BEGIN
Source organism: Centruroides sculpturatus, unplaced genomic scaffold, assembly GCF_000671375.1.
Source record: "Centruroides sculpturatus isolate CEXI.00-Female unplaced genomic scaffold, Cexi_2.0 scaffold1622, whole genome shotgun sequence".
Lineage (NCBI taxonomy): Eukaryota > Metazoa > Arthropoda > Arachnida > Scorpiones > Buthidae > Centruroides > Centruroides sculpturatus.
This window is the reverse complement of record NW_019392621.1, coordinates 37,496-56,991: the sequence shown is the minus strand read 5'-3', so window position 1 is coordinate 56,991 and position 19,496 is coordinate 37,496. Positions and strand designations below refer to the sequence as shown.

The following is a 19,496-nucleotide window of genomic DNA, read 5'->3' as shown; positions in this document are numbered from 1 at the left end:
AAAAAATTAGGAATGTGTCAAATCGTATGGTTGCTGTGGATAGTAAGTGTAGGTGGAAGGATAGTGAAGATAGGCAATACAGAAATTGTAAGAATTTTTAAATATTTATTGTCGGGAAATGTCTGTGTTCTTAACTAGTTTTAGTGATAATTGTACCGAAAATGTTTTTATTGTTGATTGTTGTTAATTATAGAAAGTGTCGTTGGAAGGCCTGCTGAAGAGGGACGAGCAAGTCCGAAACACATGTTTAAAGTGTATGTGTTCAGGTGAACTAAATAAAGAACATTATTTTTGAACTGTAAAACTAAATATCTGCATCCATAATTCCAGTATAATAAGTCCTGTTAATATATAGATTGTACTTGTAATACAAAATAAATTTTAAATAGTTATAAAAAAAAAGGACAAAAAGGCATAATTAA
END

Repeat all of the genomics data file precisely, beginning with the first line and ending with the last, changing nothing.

Source organism: Centruroides sculpturatus, unplaced genomic scaffold, assembly GCF_000671375.1.
Source record: "Centruroides sculpturatus isolate CEXI.00-Female unplaced genomic scaffold, Cexi_2.0 scaffold1622, whole genome shotgun sequence".
Lineage (NCBI taxonomy): Eukaryota > Metazoa > Arthropoda > Arachnida > Scorpiones > Buthidae > Centruroides > Centruroides sculpturatus.
This window is the reverse complement of record NW_019392621.1, coordinates 37,496-56,991: the sequence shown is the minus strand read 5'-3', so window position 1 is coordinate 56,991 and position 19,496 is coordinate 37,496. Positions and strand designations below refer to the sequence as shown.

The following is a 19,496-nucleotide window of genomic DNA, read 5'->3' as shown; positions in this document are numbered from 1 at the left end:
AAAAAATTAGGAATGTGTCAAATCGTATGGTTGCTGTGGATAGTAAGTGTAGGTGGAAGGATAGTGAAGATAGGCAATACAGAAATTGTAAGAATTTTTAAATATTTATTGTCGGGAAATGTCTGTGTTCTTAACTAGTTTTAGTGATAATTGTACCGAAAATGTTTTTATTGTTGATTGTTGTTAATTATAGAAAGTGTCGTTGGAAGGCCTGCTGAAGAGGGACGAGCAAGTCCGAAACACATGTTTAAAGTGTATGTGTTCAGGTGAACTAAATAAAGAACATTATTTTTGAACTGTAAAACTAAATATCTGCATCCATAATTCCAGTATAATAAGTCCTGTTAATATATAGATTGTACTTGTAATACAAAATAAATTTTAAATAGTTATAAAAAAAAAGGACAAAAAGGCATAATTAA